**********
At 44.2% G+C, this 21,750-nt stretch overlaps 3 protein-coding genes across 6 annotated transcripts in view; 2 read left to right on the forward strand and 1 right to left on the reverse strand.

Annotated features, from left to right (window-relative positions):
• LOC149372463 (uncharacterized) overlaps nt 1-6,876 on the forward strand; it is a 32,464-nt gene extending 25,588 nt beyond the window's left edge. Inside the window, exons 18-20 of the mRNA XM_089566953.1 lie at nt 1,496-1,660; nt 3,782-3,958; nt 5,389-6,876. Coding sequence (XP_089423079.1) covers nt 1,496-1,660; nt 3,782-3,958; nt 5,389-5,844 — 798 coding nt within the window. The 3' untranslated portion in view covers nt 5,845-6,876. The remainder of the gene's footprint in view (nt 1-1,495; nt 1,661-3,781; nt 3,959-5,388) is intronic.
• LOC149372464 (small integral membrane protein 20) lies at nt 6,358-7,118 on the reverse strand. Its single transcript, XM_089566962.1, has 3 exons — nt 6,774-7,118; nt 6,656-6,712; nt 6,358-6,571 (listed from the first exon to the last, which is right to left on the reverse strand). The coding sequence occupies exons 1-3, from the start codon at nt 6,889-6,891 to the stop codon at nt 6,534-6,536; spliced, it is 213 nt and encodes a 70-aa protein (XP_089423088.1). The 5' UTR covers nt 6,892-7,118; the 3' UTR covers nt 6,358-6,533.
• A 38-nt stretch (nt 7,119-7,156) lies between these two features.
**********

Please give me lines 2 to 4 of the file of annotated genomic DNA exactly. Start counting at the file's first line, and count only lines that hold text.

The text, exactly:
Annotated features, from left to right (window-relative positions):
• LOC149372463 (uncharacterized) overlaps nt 1-6,876 on the forward strand; it is a 32,464-nt gene extending 25,588 nt beyond the window's left edge. Inside the window, exons 18-20 of the mRNA XM_089566953.1 lie at nt 1,496-1,660; nt 3,782-3,958; nt 5,389-6,876. Coding sequence (XP_089423079.1) covers nt 1,496-1,660; nt 3,782-3,958; nt 5,389-5,844 — 798 coding nt within the window. The 3' untranslated portion in view covers nt 5,845-6,876. The remainder of the gene's footprint in view (nt 1-1,495; nt 1,661-3,781; nt 3,959-5,388) is intronic.
• LOC149372464 (small integral membrane protein 20) lies at nt 6,358-7,118 on the reverse strand. Its single transcript, XM_089566962.1, has 3 exons — nt 6,774-7,118; nt 6,656-6,712; nt 6,358-6,571 (listed from the first exon to the last, which is right to left on the reverse strand). The coding sequence occupies exons 1-3, from the start codon at nt 6,889-6,891 to the stop codon at nt 6,534-6,536; spliced, it is 213 nt and encodes a 70-aa protein (XP_089423088.1). The 5' UTR covers nt 6,892-7,118; the 3' UTR covers nt 6,358-6,533.